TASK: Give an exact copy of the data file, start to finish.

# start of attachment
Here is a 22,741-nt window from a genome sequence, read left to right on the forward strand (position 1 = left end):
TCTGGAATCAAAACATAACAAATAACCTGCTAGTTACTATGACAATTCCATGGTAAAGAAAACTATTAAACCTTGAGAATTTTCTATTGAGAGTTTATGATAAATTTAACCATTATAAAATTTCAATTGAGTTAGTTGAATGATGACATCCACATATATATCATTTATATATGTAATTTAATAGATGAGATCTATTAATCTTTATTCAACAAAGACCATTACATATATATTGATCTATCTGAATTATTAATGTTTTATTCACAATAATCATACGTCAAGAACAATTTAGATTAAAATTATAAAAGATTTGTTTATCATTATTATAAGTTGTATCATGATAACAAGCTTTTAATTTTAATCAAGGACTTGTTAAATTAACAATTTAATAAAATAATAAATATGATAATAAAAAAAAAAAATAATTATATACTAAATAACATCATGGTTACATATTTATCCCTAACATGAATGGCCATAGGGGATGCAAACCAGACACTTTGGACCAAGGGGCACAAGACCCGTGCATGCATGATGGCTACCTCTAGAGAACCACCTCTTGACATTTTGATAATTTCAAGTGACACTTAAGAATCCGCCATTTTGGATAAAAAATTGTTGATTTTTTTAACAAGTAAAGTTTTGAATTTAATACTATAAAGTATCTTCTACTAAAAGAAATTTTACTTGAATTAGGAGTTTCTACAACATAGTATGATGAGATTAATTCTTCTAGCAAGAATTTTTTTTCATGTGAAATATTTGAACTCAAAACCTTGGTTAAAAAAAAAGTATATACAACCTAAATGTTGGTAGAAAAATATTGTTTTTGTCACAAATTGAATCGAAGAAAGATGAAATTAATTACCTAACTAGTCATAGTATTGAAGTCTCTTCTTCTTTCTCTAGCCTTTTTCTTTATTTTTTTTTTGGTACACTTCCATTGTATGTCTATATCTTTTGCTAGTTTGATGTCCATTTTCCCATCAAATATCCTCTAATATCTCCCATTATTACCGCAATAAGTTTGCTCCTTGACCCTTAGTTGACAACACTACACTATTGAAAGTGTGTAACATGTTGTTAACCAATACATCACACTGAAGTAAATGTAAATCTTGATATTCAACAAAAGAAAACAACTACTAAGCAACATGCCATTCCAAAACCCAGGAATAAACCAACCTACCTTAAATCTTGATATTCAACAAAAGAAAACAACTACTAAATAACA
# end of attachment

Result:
Here is a 22,741-nt window from a genome sequence, read left to right on the forward strand (position 1 = left end):
TCTGGAATCAAAACATAACAAATAACCTGCTAGTTACTATGACAATTCCATGGTAAAGAAAACTATTAAACCTTGAGAATTTTCTATTGAGAGTTTATGATAAATTTAACCATTATAAAATTTCAATTGAGTTAGTTGAATGATGACATCCACATATATATCATTTATATATGTAATTTAATAGATGAGATCTATTAATCTTTATTCAACAAAGACCATTACATATATATTGATCTATCTGAATTATTAATGTTTTATTCACAATAATCATACGTCAAGAACAATTTAGATTAAAATTATAAAAGATTTGTTTATCATTATTATAAGTTGTATCATGATAACAAGCTTTTAATTTTAATCAAGGACTTGTTAAATTAACAATTTAATAAAATAATAAATATGATAATAAAAAAAAAAAATAATTATATACTAAATAACATCATGGTTACATATTTATCCCTAACATGAATGGCCATAGGGGATGCAAACCAGACACTTTGGACCAAGGGGCACAAGACCCGTGCATGCATGATGGCTACCTCTAGAGAACCACCTCTTGACATTTTGATAATTTCAAGTGACACTTAAGAATCCGCCATTTTGGATAAAAAATTGTTGATTTTTTTAACAAGTAAAGTTTTGAATTTAATACTATAAAGTATCTTCTACTAAAAGAAATTTTACTTGAATTAGGAGTTTCTACAACATAGTATGATGAGATTAATTCTTCTAGCAAGAATTTTTTTTCATGTGAAATATTTGAACTCAAAACCTTGGTTAAAAAAAAAGTATATACAACCTAAATGTTGGTAGAAAAATATTGTTTTTGTCACAAATTGAATCGAAGAAAGATGAAATTAATTACCTAACTAGTCATAGTATTGAAGTCTCTTCTTCTTTCTCTAGCCTTTTTCTTTATTTTTTTTTTGGTACACTTCCATTGTATGTCTATATCTTTTGCTAGTTTGATGTCCATTTTCCCATCAAATATCCTCTAATATCTCCCATTATTACCGCAATAAGTTTGCTCCTTGACCCTTAGTTGACAACACTACACTATTGAAAGTGTGTAACATGTTGTTAACCAATACATCACACTGAAGTAAATGTAAATCTTGATATTCAACAAAAGAAAACAACTACTAAGCAACATGCCATTCCAAAACCCAGGAATAAACCAACCTACCTTAAATCTTGATATTCAACAAAAGAAAACAACTACTAAATAACA